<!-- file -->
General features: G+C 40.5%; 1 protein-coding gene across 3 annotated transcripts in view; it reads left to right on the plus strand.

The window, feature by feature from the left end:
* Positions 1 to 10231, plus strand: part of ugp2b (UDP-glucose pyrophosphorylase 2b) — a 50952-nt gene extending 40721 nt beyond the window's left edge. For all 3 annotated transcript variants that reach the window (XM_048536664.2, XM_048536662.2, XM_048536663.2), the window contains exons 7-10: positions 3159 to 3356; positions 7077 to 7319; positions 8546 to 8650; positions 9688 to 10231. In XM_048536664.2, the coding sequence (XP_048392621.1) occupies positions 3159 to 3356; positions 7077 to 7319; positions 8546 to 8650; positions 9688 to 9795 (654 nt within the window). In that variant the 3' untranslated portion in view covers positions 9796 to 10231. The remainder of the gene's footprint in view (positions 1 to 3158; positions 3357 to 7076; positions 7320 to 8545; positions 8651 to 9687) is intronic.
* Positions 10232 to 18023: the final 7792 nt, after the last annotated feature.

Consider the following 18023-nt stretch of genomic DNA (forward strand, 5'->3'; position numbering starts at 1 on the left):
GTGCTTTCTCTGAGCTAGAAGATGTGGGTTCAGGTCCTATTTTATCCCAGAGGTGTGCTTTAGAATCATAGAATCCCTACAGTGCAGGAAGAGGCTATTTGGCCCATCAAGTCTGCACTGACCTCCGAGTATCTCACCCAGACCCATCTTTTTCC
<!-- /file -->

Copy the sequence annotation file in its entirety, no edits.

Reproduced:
General features: G+C 40.5%; 1 protein-coding gene across 3 annotated transcripts in view; it reads left to right on the plus strand.

The window, feature by feature from the left end:
* Positions 1 to 10231, plus strand: part of ugp2b (UDP-glucose pyrophosphorylase 2b) — a 50952-nt gene extending 40721 nt beyond the window's left edge. For all 3 annotated transcript variants that reach the window (XM_048536664.2, XM_048536662.2, XM_048536663.2), the window contains exons 7-10: positions 3159 to 3356; positions 7077 to 7319; positions 8546 to 8650; positions 9688 to 10231. In XM_048536664.2, the coding sequence (XP_048392621.1) occupies positions 3159 to 3356; positions 7077 to 7319; positions 8546 to 8650; positions 9688 to 9795 (654 nt within the window). In that variant the 3' untranslated portion in view covers positions 9796 to 10231. The remainder of the gene's footprint in view (positions 1 to 3158; positions 3357 to 7076; positions 7320 to 8545; positions 8651 to 9687) is intronic.
* Positions 10232 to 18023: the final 7792 nt, after the last annotated feature.

Consider the following 18023-nt stretch of genomic DNA (forward strand, 5'->3'; position numbering starts at 1 on the left):
GTGCTTTCTCTGAGCTAGAAGATGTGGGTTCAGGTCCTATTTTATCCCAGAGGTGTGCTTTAGAATCATAGAATCCCTACAGTGCAGGAAGAGGCTATTTGGCCCATCAAGTCTGCACTGACCTCCGAGTATCTCACCCAGACCCATCTTTTTCC